Bilbo enters the side door after Thorin gives a rousing speech about Bilbo finally earning his Reward. Of course Bilbo takes exception to this since he had previously rescued the entire company. Twice. But Bilbo enters anyways but not before some hesitation. Tolkien says Bilbo’s greatest battle was in the tunnel alone, deciding whether or not to go on. Isn’t that true for all of us? He comes upon Smaug the dragon sleeping. He steals a cup to give something to show the dwarves. But Bilbo sees the vast horde of treasure that the dragon is guarding and begins to lust after it. The dragon sickness has begun, that sickness caused by the dragon that makes those around him think like him: greedy for things and jealous if anyone else gets them.

After the dragon rages at having a cup stolen from him, and a mild bit of bickering between the dwarves and Bilbo, Bilbo himself offers to go back inside to the dragon, using his ring to try to come up with some plan about what to do about Smaug. Bilbo sneaks in but Smaug can smell him, and a poetic conversation ensues. Bilbo attempts to flatter the dragon with ridiculous and funny names, and Smaug is only mildly impressed. Smaug questions Bilbo trying to figure out who or what he is, since he’s never smelled a hobbit before.  As the conversation continues and Bilbo hasn’t been roasted to bits, his own pride gets in the way and he incidentally reveals where he had been. Smaug makes the connection to Lake-town and vows to destroy them. With that pretense out of the way Smaug begins to attempt to drive a wedge between Bilbo and the dwarves, suggesting nasty thoughts about the dwarves’ true intentions with Bilbo. Smaug brings up legitimate questions and concerns that cause Bilbo to doubt the sincerity of the dwarves and Smaug twists those issues to impugn to character of the dwarves. Those who are evil will do anything to corrupt others. Bilbo is able though, to get Smaug to reveal a weak spot he has underneath his belly, by once again flattering Smaug with praises of his gem encrusted waistcoat. Smaug the ever prideful consents willingly and without suspicion, and this will eventually lead to his downfall. Bilbo flees back up the tunnel, but not before a final retort, which arouses the fire of Smaug, singeing the backside of Bilbo pretty badly. The whole conversation between the two characters contains immense displays of arrogant pride. Every time it is displayed, some consequences arise. Bilbo gives himself the name barrel-rider. Smaug figures out that Bilbo had help from Lake-Town and decimates it in the next chapter. Smaug is flattered by Bilbo’s remarks about his underbelly and shows Bilbo, revealing the one weak spot in his armor, which of course leads to an arrow piercing his underside and killing him. And finally Bilbo, makes a parting shot as he’s going up the tunnel, which angers the dragon, causing Bilbo to be singed on his backside. Pride always has consequences.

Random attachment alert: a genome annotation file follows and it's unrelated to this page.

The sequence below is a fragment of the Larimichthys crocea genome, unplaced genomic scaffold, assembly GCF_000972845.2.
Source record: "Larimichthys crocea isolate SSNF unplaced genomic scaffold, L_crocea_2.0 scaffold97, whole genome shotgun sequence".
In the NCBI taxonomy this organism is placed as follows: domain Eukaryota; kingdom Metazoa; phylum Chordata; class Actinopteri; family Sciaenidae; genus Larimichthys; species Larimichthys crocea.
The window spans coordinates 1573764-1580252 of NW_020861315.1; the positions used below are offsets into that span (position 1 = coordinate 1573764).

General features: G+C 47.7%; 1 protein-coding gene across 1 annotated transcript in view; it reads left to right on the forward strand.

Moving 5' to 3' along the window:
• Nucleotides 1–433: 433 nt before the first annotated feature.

So does lust after things. When Bilbo escapes safely again, and the company is forced into the mountain to avoid being destroyed by Smaug as he flies around outside, Thorin remembers the things in the horde and dwells long upon the Arkenstone, the Heart of the Mountain. While Bilbo is able to shake off the lust of the horde by being more concerned with staying alive, Thorin will struggle mightily against the dragon sickness.



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